After mingling led to COVID-19 outbreak among lifeguards, Lachine couldn't find substitutes
Lifeguards and emergency crews take part in a drowning exercise in Orillia, Ont. on Thursday, July 13, 2017. (CTV Barrie)
MONTREAL -- When an entire borough’s worth of lifeguards had to be sent home for COVID-19 quarantine last week after socializing together, the City of Montreal says they tried and failed to find replacement staff to keep the pools open.
As Montreal contends with summer heat, Lachine has been doing without its public pools since July 22 and won’t see them reopened until Aug. 6.
That’s because every lifeguard from the borough was asked to stay home for a two-week quarantine after one lifeguard tested positive for COVID-19, the city has explained.
Local media have reported the lifeguards were at a party together. But one person who knows some of the Lachine lifeguard says the after-hours events are common among the lifeguards, so it likely would be hard to pin all the transmission to a single party.
There’s “lots of extracurricular socializing,” the person said, with “late nights.”
That person knows of seven Lachine lifeguards who have tested positive—a number that came not from an official count, but from updates from those seven people. The number could be higher.
The city announced this week it was extending the group’s self-isolation, and therefore the pool closures, until the end of Aug. 5, though city officials said they were “developing different reopening scenarios according to the evolution of the situation.”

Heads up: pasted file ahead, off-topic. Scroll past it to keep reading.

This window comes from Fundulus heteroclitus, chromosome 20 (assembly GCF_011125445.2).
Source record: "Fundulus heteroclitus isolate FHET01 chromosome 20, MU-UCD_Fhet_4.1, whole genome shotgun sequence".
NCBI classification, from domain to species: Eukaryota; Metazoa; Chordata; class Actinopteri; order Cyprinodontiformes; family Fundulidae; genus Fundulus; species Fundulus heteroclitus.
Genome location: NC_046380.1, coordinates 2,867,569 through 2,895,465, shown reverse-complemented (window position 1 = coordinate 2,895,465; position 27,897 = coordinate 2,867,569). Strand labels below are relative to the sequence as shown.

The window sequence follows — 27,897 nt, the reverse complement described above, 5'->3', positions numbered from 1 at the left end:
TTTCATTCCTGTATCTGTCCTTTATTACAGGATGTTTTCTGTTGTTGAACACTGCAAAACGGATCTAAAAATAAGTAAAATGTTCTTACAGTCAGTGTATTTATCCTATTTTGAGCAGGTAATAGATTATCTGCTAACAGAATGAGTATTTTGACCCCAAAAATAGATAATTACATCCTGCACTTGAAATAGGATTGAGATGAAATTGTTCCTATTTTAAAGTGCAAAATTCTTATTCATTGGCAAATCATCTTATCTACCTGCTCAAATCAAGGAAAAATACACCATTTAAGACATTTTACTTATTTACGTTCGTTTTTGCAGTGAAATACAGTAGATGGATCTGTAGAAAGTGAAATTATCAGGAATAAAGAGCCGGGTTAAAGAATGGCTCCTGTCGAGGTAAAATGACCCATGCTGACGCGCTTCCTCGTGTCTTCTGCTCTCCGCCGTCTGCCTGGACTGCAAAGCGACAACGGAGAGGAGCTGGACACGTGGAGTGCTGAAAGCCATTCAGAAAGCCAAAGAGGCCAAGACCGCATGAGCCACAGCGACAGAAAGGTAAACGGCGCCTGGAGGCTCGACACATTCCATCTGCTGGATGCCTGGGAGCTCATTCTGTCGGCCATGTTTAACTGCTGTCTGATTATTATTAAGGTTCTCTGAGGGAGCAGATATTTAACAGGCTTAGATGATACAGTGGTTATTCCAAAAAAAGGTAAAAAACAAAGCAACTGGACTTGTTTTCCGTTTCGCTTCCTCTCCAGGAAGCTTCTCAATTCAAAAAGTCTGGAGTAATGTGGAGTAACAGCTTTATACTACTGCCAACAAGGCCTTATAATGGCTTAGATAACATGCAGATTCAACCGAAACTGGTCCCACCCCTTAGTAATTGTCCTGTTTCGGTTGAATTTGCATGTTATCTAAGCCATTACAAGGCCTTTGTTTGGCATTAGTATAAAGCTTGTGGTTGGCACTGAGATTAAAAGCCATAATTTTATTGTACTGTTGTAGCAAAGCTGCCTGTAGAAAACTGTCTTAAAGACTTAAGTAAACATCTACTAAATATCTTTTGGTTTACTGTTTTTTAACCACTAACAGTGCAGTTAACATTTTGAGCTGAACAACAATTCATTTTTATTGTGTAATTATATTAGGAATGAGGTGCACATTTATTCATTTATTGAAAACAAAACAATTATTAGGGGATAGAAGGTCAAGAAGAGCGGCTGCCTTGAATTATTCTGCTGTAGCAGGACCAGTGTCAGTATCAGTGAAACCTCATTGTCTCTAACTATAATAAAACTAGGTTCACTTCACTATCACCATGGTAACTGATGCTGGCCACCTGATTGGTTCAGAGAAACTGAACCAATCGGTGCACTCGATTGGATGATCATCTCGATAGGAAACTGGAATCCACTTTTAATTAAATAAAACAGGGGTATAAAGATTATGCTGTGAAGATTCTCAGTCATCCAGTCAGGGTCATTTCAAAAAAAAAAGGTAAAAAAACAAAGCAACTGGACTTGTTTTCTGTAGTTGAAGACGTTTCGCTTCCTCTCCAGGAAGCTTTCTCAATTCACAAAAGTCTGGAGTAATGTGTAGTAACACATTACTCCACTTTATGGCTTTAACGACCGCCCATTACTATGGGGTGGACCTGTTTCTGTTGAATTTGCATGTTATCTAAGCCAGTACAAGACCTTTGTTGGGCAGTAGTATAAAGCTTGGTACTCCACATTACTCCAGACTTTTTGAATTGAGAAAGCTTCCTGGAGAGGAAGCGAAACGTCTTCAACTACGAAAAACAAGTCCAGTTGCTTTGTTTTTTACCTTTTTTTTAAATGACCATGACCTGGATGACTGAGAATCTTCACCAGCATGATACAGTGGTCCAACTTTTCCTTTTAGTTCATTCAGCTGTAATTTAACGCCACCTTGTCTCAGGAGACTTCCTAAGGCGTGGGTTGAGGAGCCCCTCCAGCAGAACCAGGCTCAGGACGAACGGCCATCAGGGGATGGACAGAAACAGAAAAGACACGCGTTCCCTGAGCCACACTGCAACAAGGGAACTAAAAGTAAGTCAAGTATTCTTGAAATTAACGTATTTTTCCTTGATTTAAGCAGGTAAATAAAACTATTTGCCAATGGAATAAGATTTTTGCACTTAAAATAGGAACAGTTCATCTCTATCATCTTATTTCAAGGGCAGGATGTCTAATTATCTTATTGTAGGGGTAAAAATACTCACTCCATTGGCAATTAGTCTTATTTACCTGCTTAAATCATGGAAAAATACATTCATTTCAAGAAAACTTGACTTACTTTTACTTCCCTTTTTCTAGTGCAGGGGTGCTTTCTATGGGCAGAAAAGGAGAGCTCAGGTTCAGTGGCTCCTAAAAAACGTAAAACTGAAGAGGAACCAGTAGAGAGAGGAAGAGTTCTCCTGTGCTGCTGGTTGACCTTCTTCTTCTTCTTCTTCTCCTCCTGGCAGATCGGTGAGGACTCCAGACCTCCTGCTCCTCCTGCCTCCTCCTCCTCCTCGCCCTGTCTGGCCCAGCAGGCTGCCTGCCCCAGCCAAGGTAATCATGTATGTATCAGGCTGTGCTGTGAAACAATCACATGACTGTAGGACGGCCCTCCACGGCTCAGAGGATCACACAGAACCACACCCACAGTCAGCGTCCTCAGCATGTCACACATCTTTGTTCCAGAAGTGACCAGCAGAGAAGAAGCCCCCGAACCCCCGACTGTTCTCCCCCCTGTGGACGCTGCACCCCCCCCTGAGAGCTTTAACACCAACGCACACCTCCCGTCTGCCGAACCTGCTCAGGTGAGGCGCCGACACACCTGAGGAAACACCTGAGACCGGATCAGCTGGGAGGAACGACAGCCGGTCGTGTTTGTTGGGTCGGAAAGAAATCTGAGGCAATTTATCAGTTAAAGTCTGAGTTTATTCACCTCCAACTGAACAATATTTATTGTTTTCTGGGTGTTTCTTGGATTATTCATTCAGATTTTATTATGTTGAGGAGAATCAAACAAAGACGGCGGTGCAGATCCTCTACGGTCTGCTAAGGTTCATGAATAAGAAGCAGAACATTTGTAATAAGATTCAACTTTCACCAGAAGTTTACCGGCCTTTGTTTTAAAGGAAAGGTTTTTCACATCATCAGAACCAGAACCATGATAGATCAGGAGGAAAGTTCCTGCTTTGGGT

The city isn’t commenting on the reason for the outbreak, simply saying it “can be attributed to an external event” and that behaviour outside the workplace is an “individual responsibility.”
A city spokesperson said that borough officials tried to keep public pools available, even trying to borrow some staff from two private pools in Lachine. But it didn’t work out.
The two local private pools “are already at or near maximum capacity for their members and cannot accommodate more citizens,” city spokesperson Gonzalo Nunez said in an email.
“A private pool has offered a few part-time lifeguards, but it’s hard to do the process of recruiting, training and integrating these new lifeguards to our facilities in a matter of days. They would be ready at the same time as the regular lifeguards would be returning.”
He said that most young people “have generally found work in early summer” so it’s hard to ask them to step in halfway through the season, especially for limited hours.
The Quebec Lifesaving Society says there was a glut of people willing to work this year, though, and the problems were probably more logistical.
“I'm a little bit surprised and confused about the answer from Lachine when they say they have a lack of lifeguards,” said Raynald Hawkins, the director of the Lifesaving Society, which oversees training and certification for lifeguards.
A survey this spring to the society's members—15,000 people in Quebec—found that more people were looking for lifeguarding work than in most years, he said.
At the beginning of the summer the City of Montreal trained “over 100 to be ready on deck,” he said, but a lot were also put on the reserve list.
“I know some lifeguards didn't find jobs because swimming pools were closed” in some areas because of COVID-19 and were never opened, he said. The city didn’t put a notice on the Lifesaving Society website or seem to advertise for substitutes, he said.
Hawkins said he couldn’t comment on what led to the closure.
At the beginning of June, all aquatic staff were taught “everything we know about COVID-19,” he said, “to make sure they know what exactly it means for them, but you know, I don't know exactly what happened.”